Widowhood, Natural Pigeon Racing

Widowhood, Natural Pigeon Racing, by Robert Mihaila

For a long time I get many questions from the English speaking fanciers around the world to do an article about widowhood. As a system practised by myself for about 25 years did not reveal any secrets for myself, I could not see any reason to put my method on paper for the fancy. But the fancy “said” when you win the 1st Semi-National Championship three times in four years and flying 60 kms to the back, your system must be something special if you can motivate your team a whole the season long and to achieve such great results. And that’s the most important part of my method: motivation!

The loft set-up

In almost any loft you can fly the widowhoodsystem. However there are some points that matter to me personally:
The boxes should be on one side of the loft. This to keep the cock’s quiet on the loft. When they can see each other constantly they are all day busy watching, while they should be sleeping lying on one wing. I would prefer to have all boxes at the backside of the loft. From the training or from the race the cock can fly straight into his box or returning from the race, sitting on the windowbench, he can see his hen right in front of him closed in the box. Any box suits as long as you are able to shut the hen in when the cock returns from the race. There are quite some types of nestboxes, however I prefer the type were they are the closest together. It’ll give you quite some problems in the mating period and getting them used to the box, but later on you’ll notice why it is better so.

The windows should be big in order to let them fly in and out easily while training. In this way they can practise the landing and trapping and won’t be so easily scared in the beginning. If you have much time to get the widowers used to yourself you can trap them in their own box. However I prefer to clock them outside the loft in a kind of a stall-trap because this is quicker. And there is no catching and running around inside the loft that will make them loose time returning from the next race.
Important is to keep the cocks as quiet as possible on the day. This means that the fancier should keep himself far from the loft on the day, except from his normal routine coming and going. You’ll notice how easy you can disturb them and how long it takes them to be quiet again. Important is that you can darken the windows so much that they cannot look out. I just put some white removable paint on the windows. To make the loft totally dark is old fashioned. I have glass tiles in the roof giving the sun the possibility to shine straight into the nestboxes and to make the temperature more comfortable.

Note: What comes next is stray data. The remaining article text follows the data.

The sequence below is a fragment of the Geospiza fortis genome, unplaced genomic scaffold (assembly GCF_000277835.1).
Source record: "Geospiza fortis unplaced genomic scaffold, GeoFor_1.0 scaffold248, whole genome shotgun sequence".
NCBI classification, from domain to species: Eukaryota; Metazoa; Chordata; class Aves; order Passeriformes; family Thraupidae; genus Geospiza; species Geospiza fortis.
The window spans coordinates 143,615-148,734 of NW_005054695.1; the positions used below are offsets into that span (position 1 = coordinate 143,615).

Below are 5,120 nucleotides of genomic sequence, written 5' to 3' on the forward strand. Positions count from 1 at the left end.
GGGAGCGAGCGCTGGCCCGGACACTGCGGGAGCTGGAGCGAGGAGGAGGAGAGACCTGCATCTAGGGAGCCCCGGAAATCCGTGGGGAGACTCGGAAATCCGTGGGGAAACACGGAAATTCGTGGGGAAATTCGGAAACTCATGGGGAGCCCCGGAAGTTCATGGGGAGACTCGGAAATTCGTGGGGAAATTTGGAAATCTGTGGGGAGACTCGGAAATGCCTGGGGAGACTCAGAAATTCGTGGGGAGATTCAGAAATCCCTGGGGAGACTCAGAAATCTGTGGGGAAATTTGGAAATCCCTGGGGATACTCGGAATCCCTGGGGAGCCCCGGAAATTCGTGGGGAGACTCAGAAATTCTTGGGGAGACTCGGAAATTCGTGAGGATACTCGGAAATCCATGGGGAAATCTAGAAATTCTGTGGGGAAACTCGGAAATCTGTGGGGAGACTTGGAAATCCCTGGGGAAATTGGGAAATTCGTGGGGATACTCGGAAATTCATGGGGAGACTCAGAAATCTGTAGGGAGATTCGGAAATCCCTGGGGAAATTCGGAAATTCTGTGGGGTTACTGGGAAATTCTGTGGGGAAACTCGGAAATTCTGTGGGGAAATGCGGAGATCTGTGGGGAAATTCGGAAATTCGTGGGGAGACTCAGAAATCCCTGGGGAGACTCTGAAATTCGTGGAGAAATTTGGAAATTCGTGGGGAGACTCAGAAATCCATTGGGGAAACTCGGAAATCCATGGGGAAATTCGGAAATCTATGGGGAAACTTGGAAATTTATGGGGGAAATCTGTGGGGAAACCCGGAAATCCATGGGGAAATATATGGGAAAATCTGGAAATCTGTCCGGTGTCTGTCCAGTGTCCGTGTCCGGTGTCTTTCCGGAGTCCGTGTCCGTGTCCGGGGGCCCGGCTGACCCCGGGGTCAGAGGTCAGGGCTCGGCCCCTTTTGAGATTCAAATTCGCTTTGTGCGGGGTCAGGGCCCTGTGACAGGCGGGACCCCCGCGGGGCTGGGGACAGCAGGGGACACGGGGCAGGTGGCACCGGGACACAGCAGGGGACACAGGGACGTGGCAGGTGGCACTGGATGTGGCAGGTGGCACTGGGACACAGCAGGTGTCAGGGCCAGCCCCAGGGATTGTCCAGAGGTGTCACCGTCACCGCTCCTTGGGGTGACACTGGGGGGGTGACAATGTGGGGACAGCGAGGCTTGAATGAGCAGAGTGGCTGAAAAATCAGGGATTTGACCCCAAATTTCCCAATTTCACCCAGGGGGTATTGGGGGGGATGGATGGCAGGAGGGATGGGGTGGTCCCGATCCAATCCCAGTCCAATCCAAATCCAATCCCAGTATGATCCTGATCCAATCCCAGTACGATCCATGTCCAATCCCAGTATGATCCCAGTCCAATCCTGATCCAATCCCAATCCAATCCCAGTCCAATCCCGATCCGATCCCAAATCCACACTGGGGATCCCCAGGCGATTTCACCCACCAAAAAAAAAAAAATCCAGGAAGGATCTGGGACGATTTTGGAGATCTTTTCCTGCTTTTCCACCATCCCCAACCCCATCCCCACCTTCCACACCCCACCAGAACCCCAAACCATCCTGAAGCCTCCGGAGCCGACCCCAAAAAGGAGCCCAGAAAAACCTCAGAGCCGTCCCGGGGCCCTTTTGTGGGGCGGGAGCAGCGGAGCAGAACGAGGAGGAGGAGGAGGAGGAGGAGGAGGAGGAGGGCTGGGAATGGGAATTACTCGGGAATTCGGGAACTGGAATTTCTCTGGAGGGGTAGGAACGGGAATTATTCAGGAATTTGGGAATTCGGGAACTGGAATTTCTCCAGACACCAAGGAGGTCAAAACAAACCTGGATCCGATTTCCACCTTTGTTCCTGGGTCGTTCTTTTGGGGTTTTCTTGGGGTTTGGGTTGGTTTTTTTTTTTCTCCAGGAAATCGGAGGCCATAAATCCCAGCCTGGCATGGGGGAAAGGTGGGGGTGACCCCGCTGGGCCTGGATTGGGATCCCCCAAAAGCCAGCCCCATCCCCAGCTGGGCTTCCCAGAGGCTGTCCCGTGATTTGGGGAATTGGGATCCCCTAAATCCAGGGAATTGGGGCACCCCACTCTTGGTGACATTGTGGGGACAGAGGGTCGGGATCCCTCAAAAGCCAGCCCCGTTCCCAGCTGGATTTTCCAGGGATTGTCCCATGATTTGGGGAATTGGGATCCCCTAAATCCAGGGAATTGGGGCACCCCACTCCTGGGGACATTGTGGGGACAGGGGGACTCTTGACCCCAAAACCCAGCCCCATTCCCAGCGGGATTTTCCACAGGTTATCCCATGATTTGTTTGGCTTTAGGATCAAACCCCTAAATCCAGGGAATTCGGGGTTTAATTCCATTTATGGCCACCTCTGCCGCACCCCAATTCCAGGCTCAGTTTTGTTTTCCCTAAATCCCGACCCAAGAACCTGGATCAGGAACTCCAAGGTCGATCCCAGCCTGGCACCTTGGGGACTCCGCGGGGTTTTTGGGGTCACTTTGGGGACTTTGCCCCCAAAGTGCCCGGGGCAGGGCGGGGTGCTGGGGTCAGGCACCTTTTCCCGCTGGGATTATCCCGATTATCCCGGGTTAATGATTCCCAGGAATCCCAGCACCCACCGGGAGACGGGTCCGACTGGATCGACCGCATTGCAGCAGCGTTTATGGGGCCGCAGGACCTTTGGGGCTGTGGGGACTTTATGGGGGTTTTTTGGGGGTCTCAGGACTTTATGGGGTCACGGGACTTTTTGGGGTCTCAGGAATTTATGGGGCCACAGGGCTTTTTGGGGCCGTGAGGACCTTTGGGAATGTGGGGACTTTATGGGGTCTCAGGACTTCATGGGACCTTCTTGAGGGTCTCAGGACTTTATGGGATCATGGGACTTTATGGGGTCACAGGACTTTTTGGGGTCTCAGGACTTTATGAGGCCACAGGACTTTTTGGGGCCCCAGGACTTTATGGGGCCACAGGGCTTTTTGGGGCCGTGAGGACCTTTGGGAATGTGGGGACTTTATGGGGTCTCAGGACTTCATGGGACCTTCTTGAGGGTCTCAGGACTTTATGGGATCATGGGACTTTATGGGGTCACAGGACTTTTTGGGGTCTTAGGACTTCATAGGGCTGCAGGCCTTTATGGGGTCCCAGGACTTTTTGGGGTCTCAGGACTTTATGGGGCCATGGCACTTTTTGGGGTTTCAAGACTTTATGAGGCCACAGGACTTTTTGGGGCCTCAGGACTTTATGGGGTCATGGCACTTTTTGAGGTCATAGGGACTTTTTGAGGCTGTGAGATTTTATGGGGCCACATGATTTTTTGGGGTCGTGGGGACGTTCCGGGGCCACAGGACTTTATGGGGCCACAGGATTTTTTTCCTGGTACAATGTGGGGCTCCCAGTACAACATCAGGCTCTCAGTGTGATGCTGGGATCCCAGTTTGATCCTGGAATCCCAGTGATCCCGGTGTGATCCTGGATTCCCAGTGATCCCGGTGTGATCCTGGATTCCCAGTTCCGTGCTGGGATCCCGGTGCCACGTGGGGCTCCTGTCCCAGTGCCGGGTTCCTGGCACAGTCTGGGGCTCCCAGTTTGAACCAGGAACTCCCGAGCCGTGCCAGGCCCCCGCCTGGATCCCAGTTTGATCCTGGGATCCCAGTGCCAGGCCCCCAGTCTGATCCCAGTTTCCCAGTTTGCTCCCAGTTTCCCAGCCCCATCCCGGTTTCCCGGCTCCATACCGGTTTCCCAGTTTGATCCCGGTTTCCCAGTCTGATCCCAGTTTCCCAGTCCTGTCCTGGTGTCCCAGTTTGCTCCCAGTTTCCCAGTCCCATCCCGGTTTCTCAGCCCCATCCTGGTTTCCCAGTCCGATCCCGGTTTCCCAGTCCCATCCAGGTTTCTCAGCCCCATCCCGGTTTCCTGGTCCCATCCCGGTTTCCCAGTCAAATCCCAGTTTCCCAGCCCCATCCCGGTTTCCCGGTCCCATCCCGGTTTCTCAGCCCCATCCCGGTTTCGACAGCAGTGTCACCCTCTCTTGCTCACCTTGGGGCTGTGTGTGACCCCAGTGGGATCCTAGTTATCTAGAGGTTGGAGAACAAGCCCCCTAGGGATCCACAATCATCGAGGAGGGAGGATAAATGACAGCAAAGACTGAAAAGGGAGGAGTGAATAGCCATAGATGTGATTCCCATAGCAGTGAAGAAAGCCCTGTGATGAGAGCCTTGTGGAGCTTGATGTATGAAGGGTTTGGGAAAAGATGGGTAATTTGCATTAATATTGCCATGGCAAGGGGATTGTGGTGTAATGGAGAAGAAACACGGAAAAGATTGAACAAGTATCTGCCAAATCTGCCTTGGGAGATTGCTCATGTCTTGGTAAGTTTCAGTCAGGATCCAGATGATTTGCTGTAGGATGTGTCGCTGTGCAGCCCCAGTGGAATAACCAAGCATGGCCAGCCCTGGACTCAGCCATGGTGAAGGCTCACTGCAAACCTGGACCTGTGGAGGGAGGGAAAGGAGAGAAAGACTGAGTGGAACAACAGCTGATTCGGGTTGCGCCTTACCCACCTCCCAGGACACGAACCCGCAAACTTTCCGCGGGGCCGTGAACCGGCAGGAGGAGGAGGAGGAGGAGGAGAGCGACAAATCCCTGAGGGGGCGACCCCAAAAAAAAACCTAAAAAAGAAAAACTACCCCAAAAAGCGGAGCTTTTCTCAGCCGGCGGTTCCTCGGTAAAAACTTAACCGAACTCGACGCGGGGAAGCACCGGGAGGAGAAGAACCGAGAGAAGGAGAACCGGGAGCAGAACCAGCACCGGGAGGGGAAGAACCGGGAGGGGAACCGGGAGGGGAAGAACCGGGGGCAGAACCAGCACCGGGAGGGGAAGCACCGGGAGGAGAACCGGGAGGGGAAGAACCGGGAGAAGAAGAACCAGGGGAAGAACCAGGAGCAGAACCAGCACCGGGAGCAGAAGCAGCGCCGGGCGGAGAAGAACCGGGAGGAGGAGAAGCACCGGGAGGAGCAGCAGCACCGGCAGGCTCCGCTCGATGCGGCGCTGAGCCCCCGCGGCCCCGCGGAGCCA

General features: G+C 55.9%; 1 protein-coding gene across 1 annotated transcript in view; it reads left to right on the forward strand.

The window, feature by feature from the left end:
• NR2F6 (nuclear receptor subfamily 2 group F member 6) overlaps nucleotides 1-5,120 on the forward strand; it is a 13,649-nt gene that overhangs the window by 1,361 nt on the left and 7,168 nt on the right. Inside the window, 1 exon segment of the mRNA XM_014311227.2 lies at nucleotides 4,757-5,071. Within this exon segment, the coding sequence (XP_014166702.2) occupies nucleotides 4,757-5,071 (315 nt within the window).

The winter time

Myself I separate the sexes half November. Till that time they train once a day, after the separation only once a week on Saturday. From half December till the birds are sitting on their first eggs again they don?t come outside for a training at all. I think there is no need to train your birds hard in winter time. Better it is to slow the training down so you can build it quietly up again.

Half December I move the old cocks to the youngbird loft and I put the young cocks on the widowhood loft were they can choose free out of the remaining nestboxes without being chased away by the old cocks. Doing so helps the young cocks building up their personality and the old cocks will have quite some problem defending their own box from the attacks of the young cocks later on! Take care that the young cocks cannot take another resting place than only a nestbox.

Important is that you sort the cocks without almost any personality out. When you have room for 10 young cocks put 11 in and the one with the least personality gets no box and I select those out no matter how good his results were as a youngster. Later on you have to get track of the troublemakers in order to get peace and quiet in the racing season. When I spot a troublemaker I just put him in another section till they all are happy and no one is being chased after because one cock hates the other.

Mating time

Depends totally from the time racing season starts and from the way you want to start! Raising youngsters or not. To put them on widowhood from eggs or feeding a youngster for a couple of weeks. Dry widowhood or just normal. When you have made your choice how to do it, just figure out back in time(28 days feeding a youngster; 17 days sitting on eggs; 12 days chasing to get eggs in the nest) when you have to mate them up. The ways of how to put the cocks on widowhood will be explained later on.

Preparation for mating

As soon as the birds aren?t training anymore in wintertime they get 2/3 moulting mixture and 1/3 barley once a day and what is left over is removed. When they are going to be mated, prior 4 days to that date, I change to 1/1 breeding mixture. But they get that much so all is eaten the next day. Feeding is in the boxes till all are sitting on eggs.